It is not clear what exactly triggered him, but he apparently became disillusioned with the Hasidic lifestyle. Perhaps he considered it too closed-minded in dogma; perhaps it required too rigid an interpretation of halokho; perhaps it was the perceived sexism and minimal role for women in public and religious affairs. Katz son’s waywardness, having gone off the derekh in 2008, may have also played a role in his religious transformation. He eventually gravitated to the emergent Chovevei Torah movement, divorced his Hasidic wife, trimmed his beard and donned a necktie, relocated to be closer to the movement’s epicenter in the Riverdale section of the Bronx, and became a star in the nascent community there.

Katz’s level of erudition and Talmudic fluency is nigh nonexistent outside the Haredi sector. Coupled with confidence, assertiveness, eloquence in the English language, and Jewish philosophical-ideological conversancy, Katz has become a darling of the OO movement and a thorn in the eye of Modern Orthodoxy, the latter of which is envious of Open Orthodoxy’s accomplishments even as MO withers.

A recent online exchange between R. Katz and the Lithuanian R. Avrohom Edelstein over the circumstances of a federal fraud indictment of some dozen Lakewood residents turned acerbic when Edelstein accused Katz of dishonesty and having an ulterior motive in his presentation and analysis of the case. After Edelstein doubled down on the vitriol in his second rejoinder to Katz, Katz chose to disengage.

Critics note that underlying the disputation by R. Edelstein is a prejudiced, deep-seated envy and disdain toward a competitor in the field of kiruv. Edelstein has distinguished himself as a preeminent figure in the kiruv movement, writing and speaking on the topic to large crowds of disciples. R. Katz, a newcomer to the field and many years his junior, represents not just the Hasidic movement –a classical enemy of dispassionate Lithuanianism– but also a Jewish outreach movement that employs a radically different approach to bringing people back to their heritage at a time when traditional “scientific” approaches advocated by Edelstein are no longer working.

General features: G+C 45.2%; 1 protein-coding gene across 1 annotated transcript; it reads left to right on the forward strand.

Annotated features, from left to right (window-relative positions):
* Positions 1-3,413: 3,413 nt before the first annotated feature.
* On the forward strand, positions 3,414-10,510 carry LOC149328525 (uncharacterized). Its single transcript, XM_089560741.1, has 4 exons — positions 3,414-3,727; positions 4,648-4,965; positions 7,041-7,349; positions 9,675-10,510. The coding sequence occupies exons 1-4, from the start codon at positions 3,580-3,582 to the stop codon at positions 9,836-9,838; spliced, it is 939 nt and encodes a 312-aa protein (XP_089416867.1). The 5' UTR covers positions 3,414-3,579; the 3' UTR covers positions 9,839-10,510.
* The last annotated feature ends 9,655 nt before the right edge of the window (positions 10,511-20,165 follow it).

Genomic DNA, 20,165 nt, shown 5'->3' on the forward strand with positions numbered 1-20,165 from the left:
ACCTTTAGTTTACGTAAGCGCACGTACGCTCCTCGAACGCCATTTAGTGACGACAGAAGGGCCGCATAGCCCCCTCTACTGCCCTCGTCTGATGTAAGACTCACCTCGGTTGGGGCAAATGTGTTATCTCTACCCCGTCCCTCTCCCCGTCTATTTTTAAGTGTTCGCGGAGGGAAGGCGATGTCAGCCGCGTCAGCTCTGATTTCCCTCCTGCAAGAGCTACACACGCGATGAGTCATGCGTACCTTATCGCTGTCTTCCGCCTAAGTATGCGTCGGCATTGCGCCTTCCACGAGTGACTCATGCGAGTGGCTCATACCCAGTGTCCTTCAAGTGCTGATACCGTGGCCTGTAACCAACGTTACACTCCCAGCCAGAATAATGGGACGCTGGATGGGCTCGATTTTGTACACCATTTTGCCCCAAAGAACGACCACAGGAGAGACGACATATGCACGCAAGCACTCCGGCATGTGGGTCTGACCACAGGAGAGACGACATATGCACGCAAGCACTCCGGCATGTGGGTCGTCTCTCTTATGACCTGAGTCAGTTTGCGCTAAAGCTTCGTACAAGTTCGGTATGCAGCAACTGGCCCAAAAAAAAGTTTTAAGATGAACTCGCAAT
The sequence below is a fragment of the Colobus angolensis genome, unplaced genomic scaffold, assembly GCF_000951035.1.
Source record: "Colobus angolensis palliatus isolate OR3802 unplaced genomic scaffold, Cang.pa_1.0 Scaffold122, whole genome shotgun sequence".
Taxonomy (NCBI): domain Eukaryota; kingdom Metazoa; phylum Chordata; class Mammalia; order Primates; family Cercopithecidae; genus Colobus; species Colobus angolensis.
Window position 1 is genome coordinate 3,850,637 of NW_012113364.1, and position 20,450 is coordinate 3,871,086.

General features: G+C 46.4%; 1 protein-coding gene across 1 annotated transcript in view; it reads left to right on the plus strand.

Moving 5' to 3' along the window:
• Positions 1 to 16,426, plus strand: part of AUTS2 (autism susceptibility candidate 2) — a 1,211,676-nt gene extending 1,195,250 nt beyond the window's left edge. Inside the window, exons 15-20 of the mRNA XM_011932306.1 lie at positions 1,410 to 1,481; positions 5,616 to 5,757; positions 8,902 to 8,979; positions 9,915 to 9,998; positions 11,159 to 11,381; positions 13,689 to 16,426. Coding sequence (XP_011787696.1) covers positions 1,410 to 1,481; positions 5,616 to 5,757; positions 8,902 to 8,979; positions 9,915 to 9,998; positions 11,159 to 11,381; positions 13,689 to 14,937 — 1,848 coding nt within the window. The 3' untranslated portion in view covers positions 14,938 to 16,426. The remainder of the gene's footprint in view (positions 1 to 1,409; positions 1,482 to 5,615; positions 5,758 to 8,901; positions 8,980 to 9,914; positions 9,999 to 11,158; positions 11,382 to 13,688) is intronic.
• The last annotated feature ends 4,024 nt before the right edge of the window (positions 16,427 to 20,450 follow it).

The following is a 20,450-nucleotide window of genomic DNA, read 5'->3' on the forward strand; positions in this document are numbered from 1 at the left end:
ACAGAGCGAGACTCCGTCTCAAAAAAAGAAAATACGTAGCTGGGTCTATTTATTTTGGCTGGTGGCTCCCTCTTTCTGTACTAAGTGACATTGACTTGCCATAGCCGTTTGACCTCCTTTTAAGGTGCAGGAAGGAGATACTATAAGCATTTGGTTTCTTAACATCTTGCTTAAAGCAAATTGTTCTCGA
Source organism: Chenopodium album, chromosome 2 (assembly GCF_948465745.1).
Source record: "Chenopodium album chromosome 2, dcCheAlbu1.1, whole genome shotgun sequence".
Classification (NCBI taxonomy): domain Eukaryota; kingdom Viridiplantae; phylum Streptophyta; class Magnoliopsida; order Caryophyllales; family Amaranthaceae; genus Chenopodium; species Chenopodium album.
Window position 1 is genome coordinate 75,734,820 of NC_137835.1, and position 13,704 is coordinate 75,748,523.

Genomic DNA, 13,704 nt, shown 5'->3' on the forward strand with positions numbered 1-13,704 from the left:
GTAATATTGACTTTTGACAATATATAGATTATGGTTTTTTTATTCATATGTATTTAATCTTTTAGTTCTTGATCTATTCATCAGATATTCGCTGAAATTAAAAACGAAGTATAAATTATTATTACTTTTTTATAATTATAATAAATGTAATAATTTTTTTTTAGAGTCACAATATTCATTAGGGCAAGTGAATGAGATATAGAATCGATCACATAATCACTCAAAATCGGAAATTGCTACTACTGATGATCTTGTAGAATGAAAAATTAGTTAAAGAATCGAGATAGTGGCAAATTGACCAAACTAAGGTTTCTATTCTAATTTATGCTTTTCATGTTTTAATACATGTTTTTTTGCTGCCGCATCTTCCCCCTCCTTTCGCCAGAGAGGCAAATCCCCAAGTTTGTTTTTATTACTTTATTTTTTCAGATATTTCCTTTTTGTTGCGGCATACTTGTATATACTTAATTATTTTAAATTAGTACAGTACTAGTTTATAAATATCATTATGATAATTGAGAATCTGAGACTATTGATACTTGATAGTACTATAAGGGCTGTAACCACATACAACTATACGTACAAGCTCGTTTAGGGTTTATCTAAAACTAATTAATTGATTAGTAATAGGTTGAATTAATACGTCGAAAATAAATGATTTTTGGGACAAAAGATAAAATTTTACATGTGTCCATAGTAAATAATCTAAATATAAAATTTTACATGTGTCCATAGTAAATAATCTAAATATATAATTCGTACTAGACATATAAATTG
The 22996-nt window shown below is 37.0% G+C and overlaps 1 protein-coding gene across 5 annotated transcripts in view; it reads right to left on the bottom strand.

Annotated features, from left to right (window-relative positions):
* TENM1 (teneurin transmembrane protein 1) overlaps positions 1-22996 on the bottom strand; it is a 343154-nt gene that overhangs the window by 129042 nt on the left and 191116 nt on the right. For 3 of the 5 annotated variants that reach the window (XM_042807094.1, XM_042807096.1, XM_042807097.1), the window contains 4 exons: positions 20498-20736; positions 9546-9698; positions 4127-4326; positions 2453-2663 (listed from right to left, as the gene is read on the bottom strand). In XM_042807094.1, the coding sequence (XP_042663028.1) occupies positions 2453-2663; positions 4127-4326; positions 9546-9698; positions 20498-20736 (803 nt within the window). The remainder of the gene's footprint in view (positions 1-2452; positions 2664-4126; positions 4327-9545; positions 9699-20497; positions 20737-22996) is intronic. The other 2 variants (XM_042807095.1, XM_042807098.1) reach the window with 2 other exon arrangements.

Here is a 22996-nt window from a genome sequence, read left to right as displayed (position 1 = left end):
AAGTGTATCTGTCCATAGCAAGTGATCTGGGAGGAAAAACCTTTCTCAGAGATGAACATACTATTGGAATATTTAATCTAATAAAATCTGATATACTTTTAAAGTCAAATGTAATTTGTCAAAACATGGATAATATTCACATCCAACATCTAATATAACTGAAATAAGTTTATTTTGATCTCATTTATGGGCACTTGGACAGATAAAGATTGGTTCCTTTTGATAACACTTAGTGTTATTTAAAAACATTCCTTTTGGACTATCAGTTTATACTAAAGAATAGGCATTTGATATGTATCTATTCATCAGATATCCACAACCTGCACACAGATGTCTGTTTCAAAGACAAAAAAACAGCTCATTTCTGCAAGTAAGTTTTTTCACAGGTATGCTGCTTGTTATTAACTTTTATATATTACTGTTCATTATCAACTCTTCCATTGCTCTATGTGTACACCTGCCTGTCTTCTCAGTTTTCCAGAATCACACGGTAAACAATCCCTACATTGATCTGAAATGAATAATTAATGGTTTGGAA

Along with the assortment of Jewish characters who gravitate to the Greenpoint Shul, including Israeli expatriates, some of the shul’s southern Satmar neighbors see nothing wrong in indulging it too. It is Orthodox, check. It is Hasidic-inspired, check. It adores Torah learning, check. It is hip and cool, in the contemporary Williamsburg spirit, check.

Yeah, it’s avant garde and unconventional to be sure. But for the young millennial generation of Williamsburg Hasidim, if they can accept Lipa Schmeltzer’s antics, surely R Maurice Appelbaum and his mentor R. Ysoscher Katz couldn’t possibly be that much worse.

Is Gezel Akum (stealing from idolators) permitted?

In response to the recent federal indictment of some dozen haredi denizens of Lakewood, NJ over defrauding the federal government, a tiff broke out between two prominent figures in Orthodoxy over whether such stealing is halakhically forbidden.

The exchange was initated by R. Ysoscor Katz, an immensely learned Rabbi who grew up haredi but is now classified as “liberal Orthodox”, or “open Orthodox” (“OO” –for those who regard “liberal” as a bad word). A defining tenet of Open Orthodoxy is that halokho is not static; that as mainstream society and culture evolve, halokho allows, and even calls for, updating certain aspects of it, such that its prescriptions are aligned with prevailing modes of living.

On the question of stealing from a gentile, Katz originally asserted in a column on Times of Israel that the Lakewood indictment is a manifestation of a lingering sense within the haredi sector that stealing from a gentile is “technically permitted” (as R. Katz later clarified) even if frowned upon by the rabbis. This sense, which conflicts with one’s intuitive sense of morality, is a result of a shortcoming inherent in Haredi Judaism: by dismissing out of hand any and all modification to the halakhic code, the sector is also unable to update and apply its sense of morality, thus allowing it to countenance such a glaring misdeed. By contrast, argues Katz, liberal Orthodoxy allows a Rabbi to confidently pronounce an act such as gezel akum as emphatically forbidden; but that also opens a can of worms by allowing one to wonder: what else in the halokho can be changed over time?

R. Avrohom Edelstein is a leading haredi outreach specialist. He grew up frei in South Africa and has subsequently not only adopted a haredi worldview but emerged as a preeminent leader and expert in the “field” of bringing estranged Jews near to (a.k.a. “be mekarev”) their heritage. R. Edelstein was incensed by Katz’s column. Though he doesn’t expressly state the reason for his outsize ire, it is apparent that he sees such a pronouncement as a hilul hashem (a profanation of God’s name) and a liability to the kiruv movement. After all, who would want to join the ranks of a sanctimonious community that purports to be morally superior to mainstream America, and yet inexplicably (and hypocritically) allows stealing from non-Jews.